There is another number used in the lighting industry - "t 0.1" - which is the amount of time it takes for the unit to discharge 90% of it's full power (leaving 10% of the energy in the capacitor banks). The "t 0.1" value is also known as the total flash duration. You usually won't find this number specified by a manufacturer because it isn't a sexy. The t 0.1 duration is about 3 times longer than the t 0.5 value.

So what does this all really mean? It means that if you want consistent exposure you need to know your strobe's total flash duration and use a shutter speed slower than that value. Let's say, for example, that you own a monolight that advertises a flash duration of 1/500th. of a second. Unless the manufacturer specifically says that this is the "t 0.1" value, your total flash duration is in the neighborhood of 1/160th. of a second at full power. If you use a camera sync speed of 1/250th., your film or sensor won't receive the full amount of light emitted by the strobe. You will, in effect, under-expose the shot because your shutter curtain closes before the strobe has discharged all of its energy.

When you dial down your strobe, say to 1/2 power (reducing exposure by 1 stop), the flash duration decreases because the strobe interrupts the discharge. Now your total flash duration might be 1/300th. of a second. But your resulting exposure won't be 1 stop darker, it might only be 2/3 stops darker. This is about the time you start cursing your strobe or meter as being inaccurate.

Another side effect of using too high a sync speed is exposure falloff in the direction of shutter travel. As the second shutter curtain travels across the film (or sensor) plane, it prevents exposure to part of the sensor. Let's say that the shutter travels from top to bottom. The bottom of the sensor receives more light than the top of the sensor, causing light falloff.

In locations with low ambient lighting, you are almost always safe using a shutter speed of 1/60th. of a second with any brand of strobe equipment. That is, just about every strobe out there has a (t 0.5) value of at least 1/300th. of a second. But how much head room you have above 1/60th. depends on your strobes. Here are a few monolight examples of manufacturer and advertised flash duration. I've picked models where the number is the advertised w/s power rating.

Interfit Colorflash 500 -- 1/500
Bowens Esprit 500DX -- 1/700
Profoto CPPS 600 -- 1/850
Elinchrom Style 400BX -- 1/900
Hensel Integra Pro 500 -- 1/1600
Elinchrom Style 600RX -- 1/2050

I recently had the opportunity to play with the new Canon 1D MkIII. The Canon rep made the point of noting that the camera is being advertised as having a sync speed of 1/60th. of a second with studio strobes and 1/250th. of a second when using a speedlight. When pressed as to the reason why he said it's because of the longer flash durations exhibited by studio equipment. I also suspect they'll use it as a reason to recommend purchasing speedlights to the less well informed.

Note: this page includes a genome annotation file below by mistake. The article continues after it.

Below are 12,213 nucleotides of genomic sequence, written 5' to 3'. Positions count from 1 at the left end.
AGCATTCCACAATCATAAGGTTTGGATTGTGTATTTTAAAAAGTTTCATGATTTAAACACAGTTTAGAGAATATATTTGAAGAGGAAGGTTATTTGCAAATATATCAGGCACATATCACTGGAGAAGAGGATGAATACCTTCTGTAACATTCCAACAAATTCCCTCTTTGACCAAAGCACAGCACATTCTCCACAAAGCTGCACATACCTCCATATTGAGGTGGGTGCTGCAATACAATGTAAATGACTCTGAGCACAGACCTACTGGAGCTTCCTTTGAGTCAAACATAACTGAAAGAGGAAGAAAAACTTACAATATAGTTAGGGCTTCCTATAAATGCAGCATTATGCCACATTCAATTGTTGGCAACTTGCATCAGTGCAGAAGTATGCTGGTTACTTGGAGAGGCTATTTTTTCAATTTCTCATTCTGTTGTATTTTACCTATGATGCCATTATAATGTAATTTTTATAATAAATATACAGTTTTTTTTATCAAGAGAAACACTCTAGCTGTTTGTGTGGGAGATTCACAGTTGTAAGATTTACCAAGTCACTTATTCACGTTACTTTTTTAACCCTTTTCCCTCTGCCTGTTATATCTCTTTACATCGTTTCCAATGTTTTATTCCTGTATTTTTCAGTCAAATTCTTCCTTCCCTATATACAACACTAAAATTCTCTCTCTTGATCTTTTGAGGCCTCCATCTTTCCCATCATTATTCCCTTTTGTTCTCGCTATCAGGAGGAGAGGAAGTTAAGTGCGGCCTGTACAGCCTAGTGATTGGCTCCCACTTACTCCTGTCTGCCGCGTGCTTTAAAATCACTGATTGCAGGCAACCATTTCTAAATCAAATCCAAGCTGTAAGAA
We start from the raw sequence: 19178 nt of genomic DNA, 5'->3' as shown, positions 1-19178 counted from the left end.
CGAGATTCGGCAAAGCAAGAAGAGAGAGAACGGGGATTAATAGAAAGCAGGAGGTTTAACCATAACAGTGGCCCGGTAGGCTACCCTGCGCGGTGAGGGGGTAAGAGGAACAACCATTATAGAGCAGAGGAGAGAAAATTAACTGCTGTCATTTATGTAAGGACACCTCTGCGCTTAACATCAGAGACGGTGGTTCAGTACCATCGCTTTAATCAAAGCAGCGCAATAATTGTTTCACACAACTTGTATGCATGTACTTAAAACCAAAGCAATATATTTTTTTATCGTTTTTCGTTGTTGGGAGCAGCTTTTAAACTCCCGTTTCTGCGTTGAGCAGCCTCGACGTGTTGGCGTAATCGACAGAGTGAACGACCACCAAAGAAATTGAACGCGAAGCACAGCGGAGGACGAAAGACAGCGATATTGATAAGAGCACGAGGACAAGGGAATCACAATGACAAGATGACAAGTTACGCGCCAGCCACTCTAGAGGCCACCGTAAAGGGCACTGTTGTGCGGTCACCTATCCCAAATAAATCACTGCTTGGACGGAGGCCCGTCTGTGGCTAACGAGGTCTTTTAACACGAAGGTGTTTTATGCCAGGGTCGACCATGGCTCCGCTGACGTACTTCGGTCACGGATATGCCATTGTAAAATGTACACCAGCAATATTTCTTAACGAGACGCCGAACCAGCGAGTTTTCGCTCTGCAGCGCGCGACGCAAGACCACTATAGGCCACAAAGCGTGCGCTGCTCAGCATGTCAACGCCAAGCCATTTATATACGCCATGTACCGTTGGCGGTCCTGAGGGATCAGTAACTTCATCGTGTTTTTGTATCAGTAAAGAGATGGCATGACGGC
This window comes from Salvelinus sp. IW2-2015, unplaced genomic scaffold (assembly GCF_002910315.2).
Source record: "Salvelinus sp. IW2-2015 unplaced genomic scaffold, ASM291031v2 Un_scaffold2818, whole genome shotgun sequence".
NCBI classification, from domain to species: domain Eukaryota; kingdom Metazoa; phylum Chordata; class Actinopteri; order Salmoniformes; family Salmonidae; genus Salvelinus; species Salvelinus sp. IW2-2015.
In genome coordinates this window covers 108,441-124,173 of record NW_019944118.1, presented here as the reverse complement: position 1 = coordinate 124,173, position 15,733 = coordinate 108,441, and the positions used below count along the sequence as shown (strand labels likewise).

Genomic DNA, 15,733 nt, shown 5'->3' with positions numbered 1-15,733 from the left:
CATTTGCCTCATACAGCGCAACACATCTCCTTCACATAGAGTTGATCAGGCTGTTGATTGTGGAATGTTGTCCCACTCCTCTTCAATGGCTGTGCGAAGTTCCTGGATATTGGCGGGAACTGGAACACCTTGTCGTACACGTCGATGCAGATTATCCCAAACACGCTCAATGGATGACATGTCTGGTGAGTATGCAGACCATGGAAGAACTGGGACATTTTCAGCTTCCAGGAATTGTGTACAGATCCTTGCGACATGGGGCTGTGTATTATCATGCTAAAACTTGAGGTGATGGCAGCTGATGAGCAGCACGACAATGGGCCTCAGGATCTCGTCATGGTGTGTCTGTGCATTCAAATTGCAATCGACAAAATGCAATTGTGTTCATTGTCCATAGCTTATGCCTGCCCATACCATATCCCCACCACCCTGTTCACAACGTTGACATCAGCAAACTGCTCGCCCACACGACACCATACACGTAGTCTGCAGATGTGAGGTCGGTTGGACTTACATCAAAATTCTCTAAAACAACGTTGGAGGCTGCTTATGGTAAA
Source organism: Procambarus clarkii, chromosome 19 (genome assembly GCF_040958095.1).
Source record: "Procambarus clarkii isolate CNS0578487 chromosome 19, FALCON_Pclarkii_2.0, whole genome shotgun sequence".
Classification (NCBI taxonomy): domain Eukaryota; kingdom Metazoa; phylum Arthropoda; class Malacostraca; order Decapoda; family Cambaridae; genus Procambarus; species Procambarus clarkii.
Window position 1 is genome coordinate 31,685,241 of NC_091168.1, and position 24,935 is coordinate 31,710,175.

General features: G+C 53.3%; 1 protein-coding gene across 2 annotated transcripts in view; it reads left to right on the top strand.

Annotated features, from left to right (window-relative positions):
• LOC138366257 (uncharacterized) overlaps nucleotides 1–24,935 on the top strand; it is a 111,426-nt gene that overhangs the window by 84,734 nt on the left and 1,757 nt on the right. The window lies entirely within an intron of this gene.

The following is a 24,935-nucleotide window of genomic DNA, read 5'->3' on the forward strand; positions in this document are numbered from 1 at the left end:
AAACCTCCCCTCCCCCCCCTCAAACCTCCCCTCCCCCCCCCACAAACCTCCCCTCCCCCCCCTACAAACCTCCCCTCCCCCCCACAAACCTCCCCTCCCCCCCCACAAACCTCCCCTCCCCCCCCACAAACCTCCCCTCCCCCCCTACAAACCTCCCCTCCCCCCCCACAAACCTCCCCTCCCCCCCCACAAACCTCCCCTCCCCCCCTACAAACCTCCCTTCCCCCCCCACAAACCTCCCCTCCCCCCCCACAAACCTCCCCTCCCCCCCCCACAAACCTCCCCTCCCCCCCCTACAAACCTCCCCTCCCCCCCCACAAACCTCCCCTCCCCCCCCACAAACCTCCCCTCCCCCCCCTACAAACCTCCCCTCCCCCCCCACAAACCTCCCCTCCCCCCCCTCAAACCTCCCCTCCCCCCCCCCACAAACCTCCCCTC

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Re: Flash and Shutter Speeds
Old 04-22-2007, 11:38 AM   #6 (permalink)
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All your answers are gold. This stuff just isn't in any book (at least that I have found).

This really clarifies the sync-- and speed concept to me. I have been using different speeds, but not with any reason. I have noticed the exposure problems, and you can bet I have cursed my meter to no end

Thanks again!
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Re: Flash and Shutter Speeds
Old 04-22-2007, 03:46 PM   #7 (permalink)
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Just for the record since lots of us use Alien Bees, the t0.5 numbers are:

B400 - 1/6400th second
B800 - 1/3200th second
B1600 - 1/1600th second

Here is what Alien Bee's websie says about T values

"Flash manufacturers do not rate flash duration as the entire time the flash tube is emitting light however, because the end of the slowly dimming 'tail' does not contribute much to the overall exposure (or to blur). t.1 is defined as the time during which the flash lamp output is above 0.1 (or 1/10) it's peak intensity. t.3 you may guess is the time the output is greater than 0.3 (about 1/3) peak, and t.5 is how long it's above 0.5 (half) the peak value."

I've shot with many different strobe systems over the years. I have never had any problems with consistency of exposure when shooting at sync speed or slower. I usually try to shoot at 1 stop below the maximum because I'm comfortable with that. It has never failed to work.